Retail investors bail out en-masse when things get sticky, even if they pretend they won’t, so sell-offs can be swift, deep and as ‘beyond reason’ as much as some of the rallies can be.
Speaking of dividends, US Corporations don’t pay out as much as Australian companies. Their average yield is about 1.5%, whereas ours is around 4.4%. And often, our dividends are received with ‘tax paid’ or ‘franking’ associated to it, so there’s often a level of support for a beaten up blue-chip once the divvie yield gets compelling.
Especially with Australia’s fantastic SMSF system, and the significant amounts of money held within them looking for a home in a low-interest rate environment by our beloved Boomer generation.
And there’s the tricky issue of earning money overseas and paying tax on it. I have no idea how that even works, so ‘no comment’ from me apart from the fact that it probably costs more at the accountant.
There has also been a huge tailwind behind investments made in USD too, ever since the last mining boom peaked in 2011. The USDAUD peaked out around $1.10, and dropped as low as 55c, so even if you had just held USD (in cash) you could have moved it back to AUD in March last year and got twice as much!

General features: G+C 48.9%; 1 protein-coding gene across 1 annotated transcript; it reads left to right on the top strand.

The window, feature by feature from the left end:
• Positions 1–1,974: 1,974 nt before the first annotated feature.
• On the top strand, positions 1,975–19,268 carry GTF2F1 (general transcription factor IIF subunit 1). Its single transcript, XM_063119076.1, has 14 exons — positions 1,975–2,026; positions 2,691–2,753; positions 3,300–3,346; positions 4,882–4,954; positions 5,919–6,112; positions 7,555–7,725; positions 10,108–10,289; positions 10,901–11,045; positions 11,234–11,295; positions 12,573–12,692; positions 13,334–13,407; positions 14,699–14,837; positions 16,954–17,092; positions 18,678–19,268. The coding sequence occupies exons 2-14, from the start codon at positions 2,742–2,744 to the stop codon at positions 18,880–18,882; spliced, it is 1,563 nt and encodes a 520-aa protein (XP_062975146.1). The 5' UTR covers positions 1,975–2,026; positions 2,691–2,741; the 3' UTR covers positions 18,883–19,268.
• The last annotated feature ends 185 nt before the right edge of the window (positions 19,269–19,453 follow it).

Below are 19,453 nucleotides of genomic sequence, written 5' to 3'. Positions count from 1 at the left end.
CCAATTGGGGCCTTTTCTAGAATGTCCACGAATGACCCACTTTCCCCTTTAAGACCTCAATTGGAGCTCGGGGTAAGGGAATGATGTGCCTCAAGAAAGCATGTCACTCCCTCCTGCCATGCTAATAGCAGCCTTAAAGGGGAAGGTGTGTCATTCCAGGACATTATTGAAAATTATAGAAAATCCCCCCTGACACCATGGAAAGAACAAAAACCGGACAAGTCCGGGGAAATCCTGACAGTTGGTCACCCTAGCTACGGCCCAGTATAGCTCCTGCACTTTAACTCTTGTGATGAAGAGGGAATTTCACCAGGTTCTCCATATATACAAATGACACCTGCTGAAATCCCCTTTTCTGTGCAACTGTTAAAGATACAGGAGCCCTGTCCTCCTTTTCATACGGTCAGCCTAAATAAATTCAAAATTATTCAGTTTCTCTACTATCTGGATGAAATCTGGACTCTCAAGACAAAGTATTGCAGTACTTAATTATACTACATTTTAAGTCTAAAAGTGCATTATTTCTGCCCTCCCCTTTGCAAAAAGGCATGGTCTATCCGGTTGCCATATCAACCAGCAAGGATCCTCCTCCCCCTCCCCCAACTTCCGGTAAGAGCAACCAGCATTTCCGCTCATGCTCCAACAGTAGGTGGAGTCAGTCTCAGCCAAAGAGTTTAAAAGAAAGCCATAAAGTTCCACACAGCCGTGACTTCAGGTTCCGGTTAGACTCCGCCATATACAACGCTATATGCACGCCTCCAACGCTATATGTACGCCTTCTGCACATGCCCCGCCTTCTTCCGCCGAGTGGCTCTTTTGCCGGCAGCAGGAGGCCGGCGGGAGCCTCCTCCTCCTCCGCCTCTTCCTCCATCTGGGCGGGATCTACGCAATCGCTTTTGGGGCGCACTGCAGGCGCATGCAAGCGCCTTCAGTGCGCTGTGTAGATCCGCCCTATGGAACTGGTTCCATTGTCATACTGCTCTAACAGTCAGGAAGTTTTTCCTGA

With the amount of USD money printed over the last 12 months, it’s surprising that we haven’t seen a weaker USD, but it has been getting a little weaker of late. As the AUD rises, it becomes more expensive to buy them back, and you lose absolute returns.
If the AUD goes back up to $1.10 as it was in 2011 because of a mining boom, your USD dominated investments would have to rise by 44% just to cover the exchange rate! And personally, I’d be betting more on a mining boom than a strong USD.
So, to broadly state it, either you are the sort of person who thinks it’s cool to say you bought some Tesla shares (even though you have no idea whether they are a good investment or not), or you think that somehow you need international shares to diversify your portfolio. Or you just hate your country (which ironically you are allowed to do here but it’s frowned upon, often with accompanying bullets, in America).
You can’t ever properly diversify a portfolio with direct shares. You just don’t have enough money or know-how. There are at least four different asset classes and then a multitude of different countries and their multitudes of different companies within. If you’re picking individual stocks you are, by definition, speculating.